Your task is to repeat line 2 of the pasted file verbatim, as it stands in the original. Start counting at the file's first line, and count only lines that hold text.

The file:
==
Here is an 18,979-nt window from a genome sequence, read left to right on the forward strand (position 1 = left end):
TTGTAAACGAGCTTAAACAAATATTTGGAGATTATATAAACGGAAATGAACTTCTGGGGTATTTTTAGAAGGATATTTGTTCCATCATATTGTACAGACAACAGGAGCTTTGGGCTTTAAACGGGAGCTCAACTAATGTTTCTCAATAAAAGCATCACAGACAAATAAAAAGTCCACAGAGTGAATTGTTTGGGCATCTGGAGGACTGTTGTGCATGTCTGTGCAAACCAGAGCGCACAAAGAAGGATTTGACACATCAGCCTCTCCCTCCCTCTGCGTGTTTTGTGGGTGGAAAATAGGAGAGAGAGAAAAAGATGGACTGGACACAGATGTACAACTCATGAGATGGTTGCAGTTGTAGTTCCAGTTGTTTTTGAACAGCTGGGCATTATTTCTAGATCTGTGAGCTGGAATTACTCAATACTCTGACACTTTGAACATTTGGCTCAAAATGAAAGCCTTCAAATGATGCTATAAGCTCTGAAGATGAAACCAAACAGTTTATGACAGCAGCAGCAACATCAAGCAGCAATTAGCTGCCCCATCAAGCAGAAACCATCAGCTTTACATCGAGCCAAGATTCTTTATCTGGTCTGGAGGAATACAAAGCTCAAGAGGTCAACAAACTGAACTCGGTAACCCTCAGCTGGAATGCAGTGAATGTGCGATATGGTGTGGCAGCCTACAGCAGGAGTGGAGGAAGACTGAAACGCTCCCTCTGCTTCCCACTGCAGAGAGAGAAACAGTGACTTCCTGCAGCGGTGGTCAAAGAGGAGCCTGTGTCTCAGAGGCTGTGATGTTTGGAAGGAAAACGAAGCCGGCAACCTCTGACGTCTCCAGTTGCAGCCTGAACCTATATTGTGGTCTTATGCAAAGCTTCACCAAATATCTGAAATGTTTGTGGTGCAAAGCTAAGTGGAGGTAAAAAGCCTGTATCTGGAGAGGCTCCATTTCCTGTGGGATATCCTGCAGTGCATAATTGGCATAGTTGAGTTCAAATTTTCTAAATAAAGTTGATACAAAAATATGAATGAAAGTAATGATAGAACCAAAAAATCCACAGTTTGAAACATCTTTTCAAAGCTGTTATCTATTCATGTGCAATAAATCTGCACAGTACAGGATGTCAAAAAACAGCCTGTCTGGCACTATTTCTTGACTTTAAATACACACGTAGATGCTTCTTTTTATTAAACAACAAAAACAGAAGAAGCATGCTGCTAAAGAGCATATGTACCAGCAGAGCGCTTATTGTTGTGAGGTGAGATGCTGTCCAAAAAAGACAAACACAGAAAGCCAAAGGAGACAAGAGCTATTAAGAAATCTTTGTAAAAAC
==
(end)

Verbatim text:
TTGTAAACGAGCTTAAACAAATATTTGGAGATTATATAAACGGAAATGAACTTCTGGGGTATTTTTAGAAGGATATTTGTTCCATCATATTGTACAGACAACAGGAGCTTTGGGCTTTAAACGGGAGCTCAACTAATGTTTCTCAATAAAAGCATCACAGACAAATAAAAAGTCCACAGAGTGAATTGTTTGGGCATCTGGAGGACTGTTGTGCATGTCTGTGCAAACCAGAGCGCACAAAGAAGGATTTGACACATCAGCCTCTCCCTCCCTCTGCGTGTTTTGTGGGTGGAAAATAGGAGAGAGAGAAAAAGATGGACTGGACACAGATGTACAACTCATGAGATGGTTGCAGTTGTAGTTCCAGTTGTTTTTGAACAGCTGGGCATTATTTCTAGATCTGTGAGCTGGAATTACTCAATACTCTGACACTTTGAACATTTGGCTCAAAATGAAAGCCTTCAAATGATGCTATAAGCTCTGAAGATGAAACCAAACAGTTTATGACAGCAGCAGCAACATCAAGCAGCAATTAGCTGCCCCATCAAGCAGAAACCATCAGCTTTACATCGAGCCAAGATTCTTTATCTGGTCTGGAGGAATACAAAGCTCAAGAGGTCAACAAACTGAACTCGGTAACCCTCAGCTGGAATGCAGTGAATGTGCGATATGGTGTGGCAGCCTACAGCAGGAGTGGAGGAAGACTGAAACGCTCCCTCTGCTTCCCACTGCAGAGAGAGAAACAGTGACTTCCTGCAGCGGTGGTCAAAGAGGAGCCTGTGTCTCAGAGGCTGTGATGTTTGGAAGGAAAACGAAGCCGGCAACCTCTGACGTCTCCAGTTGCAGCCTGAACCTATATTGTGGTCTTATGCAAAGCTTCACCAAATATCTGAAATGTTTGTGGTGCAAAGCTAAGTGGAGGTAAAAAGCCTGTATCTGGAGAGGCTCCATTTCCTGTGGGATATCCTGCAGTGCATAATTGGCATAGTTGAGTTCAAATTTTCTAAATAAAGTTGATACAAAAATATGAATGAAAGTAATGATAGAACCAAAAAATCCACAGTTTGAAACATCTTTTCAAAGCTGTTATCTATTCATGTGCAATAAATCTGCACAGTACAGGATGTCAAAAAACAGCCTGTCTGGCACTATTTCTTGACTTTAAATACACACGTAGATGCTTCTTTTTATTAAACAACAAAAACAGAAGAAGCATGCTGCTAAAGAGCATATGTACCAGCAGAGCGCTTATTGTTGTGAGGTGAGATGCTGTCCAAAAAAGACAAACACAGAAAGCCAAAGGAGACAAGAGCTATTAAGAAATCTTTGTAAAAAC